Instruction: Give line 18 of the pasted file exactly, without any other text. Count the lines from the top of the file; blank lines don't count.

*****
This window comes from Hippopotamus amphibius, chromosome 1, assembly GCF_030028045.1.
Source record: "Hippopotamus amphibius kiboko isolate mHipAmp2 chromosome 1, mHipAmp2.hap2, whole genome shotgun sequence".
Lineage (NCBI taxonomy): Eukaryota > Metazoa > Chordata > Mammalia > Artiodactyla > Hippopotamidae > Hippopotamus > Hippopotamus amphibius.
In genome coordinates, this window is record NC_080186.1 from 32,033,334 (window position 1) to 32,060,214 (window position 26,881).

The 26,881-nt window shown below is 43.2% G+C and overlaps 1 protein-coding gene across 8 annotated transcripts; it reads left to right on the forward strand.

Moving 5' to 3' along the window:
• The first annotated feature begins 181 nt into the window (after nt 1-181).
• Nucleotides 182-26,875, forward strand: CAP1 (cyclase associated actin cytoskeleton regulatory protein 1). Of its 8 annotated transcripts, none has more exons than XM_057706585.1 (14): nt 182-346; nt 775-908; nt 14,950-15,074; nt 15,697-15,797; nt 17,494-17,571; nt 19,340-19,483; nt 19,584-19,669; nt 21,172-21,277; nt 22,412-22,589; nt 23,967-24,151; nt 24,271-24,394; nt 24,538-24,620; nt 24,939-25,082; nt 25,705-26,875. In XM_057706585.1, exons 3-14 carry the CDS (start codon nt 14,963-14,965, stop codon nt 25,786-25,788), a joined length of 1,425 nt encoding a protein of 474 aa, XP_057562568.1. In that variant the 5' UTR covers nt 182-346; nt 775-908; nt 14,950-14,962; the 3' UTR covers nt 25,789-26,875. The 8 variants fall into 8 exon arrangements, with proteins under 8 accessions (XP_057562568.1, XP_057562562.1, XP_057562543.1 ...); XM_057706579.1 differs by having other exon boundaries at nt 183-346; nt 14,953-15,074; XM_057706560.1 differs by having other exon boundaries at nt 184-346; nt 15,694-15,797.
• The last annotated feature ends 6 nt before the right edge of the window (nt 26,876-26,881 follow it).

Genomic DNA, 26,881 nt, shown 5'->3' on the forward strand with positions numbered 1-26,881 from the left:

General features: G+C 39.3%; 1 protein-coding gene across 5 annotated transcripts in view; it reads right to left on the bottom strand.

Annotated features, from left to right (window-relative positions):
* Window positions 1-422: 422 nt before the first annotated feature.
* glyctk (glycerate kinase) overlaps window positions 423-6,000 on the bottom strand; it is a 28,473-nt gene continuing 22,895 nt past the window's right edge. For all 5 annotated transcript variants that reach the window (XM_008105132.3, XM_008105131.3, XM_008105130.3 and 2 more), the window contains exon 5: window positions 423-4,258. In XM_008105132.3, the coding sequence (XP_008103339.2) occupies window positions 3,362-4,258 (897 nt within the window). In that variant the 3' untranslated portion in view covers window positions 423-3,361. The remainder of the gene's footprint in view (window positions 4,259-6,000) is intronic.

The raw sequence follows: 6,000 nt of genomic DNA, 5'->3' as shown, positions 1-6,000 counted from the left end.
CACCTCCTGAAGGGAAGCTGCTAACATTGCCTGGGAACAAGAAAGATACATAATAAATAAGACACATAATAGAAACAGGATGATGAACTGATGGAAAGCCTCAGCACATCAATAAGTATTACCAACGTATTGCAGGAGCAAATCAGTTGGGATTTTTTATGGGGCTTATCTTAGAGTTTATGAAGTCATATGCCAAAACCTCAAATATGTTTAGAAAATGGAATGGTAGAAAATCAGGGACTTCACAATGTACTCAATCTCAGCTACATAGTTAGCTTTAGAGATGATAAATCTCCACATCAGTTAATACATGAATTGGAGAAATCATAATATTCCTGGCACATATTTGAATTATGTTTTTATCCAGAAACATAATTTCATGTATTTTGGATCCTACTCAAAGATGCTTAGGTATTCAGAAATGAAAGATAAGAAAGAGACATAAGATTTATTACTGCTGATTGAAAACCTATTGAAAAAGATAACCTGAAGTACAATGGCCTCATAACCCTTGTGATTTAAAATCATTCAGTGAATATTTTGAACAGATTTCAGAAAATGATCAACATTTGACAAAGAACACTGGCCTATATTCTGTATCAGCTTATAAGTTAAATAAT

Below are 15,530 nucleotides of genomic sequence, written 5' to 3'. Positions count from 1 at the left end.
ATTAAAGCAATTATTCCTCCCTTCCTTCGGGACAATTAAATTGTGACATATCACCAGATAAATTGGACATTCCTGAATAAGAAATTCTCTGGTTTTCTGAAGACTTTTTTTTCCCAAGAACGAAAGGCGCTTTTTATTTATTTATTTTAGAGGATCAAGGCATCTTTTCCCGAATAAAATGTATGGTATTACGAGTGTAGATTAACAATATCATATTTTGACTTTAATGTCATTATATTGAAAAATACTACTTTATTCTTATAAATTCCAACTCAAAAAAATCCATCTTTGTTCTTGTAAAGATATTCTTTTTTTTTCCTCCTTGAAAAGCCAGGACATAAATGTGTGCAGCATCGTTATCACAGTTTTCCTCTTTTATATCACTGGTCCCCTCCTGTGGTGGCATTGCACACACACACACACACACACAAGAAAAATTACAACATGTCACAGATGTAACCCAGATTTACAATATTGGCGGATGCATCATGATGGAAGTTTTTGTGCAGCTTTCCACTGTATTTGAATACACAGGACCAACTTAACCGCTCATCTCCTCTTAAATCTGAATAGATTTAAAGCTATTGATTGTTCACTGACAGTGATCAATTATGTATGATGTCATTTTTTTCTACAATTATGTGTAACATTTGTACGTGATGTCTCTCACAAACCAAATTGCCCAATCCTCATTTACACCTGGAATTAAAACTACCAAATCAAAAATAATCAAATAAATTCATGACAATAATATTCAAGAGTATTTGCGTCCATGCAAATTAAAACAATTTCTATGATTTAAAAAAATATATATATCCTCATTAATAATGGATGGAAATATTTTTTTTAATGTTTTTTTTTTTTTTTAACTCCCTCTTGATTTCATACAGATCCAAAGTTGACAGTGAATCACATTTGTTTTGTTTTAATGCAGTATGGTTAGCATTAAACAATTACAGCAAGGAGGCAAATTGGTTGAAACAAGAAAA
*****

ATTAAAGCAATTATTCCTCCCTTCCTTCGGGACAATTAAATTGTGACATATCACCAGATAAATTGGACATTCCTGAATAAGAAATTCTCTGGTTTTCTGAAGACTTTTTTTTCCCAAGAACGAAAGGCGCTTTTTATTTATTTATTTTAGAGGATCAAGGCATCTTTTCCCGAATAAAATGTATGGTATTACGAGTGTAGATTAACAATATCATATTTTGACTTTAATGTCATTATATTGAAAAATACTACTTTATTCTTATAAATTCCAACTCAAAAAAATCCATCTTTGTTCTTGTAAAGATATTCTTTTTTTTTCCTCCTTGAAAAGCCAGGACATAAATGTGTGCAGCATCGTTATCACAGTTTTCCTCTTTTATATCACTGGTCCCCTCCTGTGGTGGCATTGCACACACACACACACACACACAAGAAAAATTACAACATGTCACAGATGTAACCCAGATTTACAATATTGGCGGATGCATCATGATGGAAGTTTTTGTGCAGCTTTCCACTGTATTTGAATACACAGGACCAACTTAACCGCTCATCTCCTCTTAAATCTGAATAGATTTAAAGCTATTGATTGTTCACTGACAGTGATCAATTATGTATGATGTCATTTTTTTCTACAATTATGTGTAACATTTGTACGTGATGTCTCTCACAAACCAAATTGCCCAATCCTCATTTACACCTGGAATTAAAACTACCAAATCAAAAATAATCAAATAAATTCATGACAATAATATTCAAGAGTATTTGCGTCCATGCAAATTAAAACAATTTCTATGATTTAAAAAAATATATATATCCTCATTAATAATGGATGGAAATATTTTTTTTAATGTTTTTTTTTTTTTTTAACTCCCTCTTGATTTCATACAGATCCAAAGTTGACAGTGAATCACATTTGTTTTGTTTTAATGCAGTATGGTTAGCATTAAACAATTACAGCAAGGAGGCAAATTGGTTGAAACAAGAAAA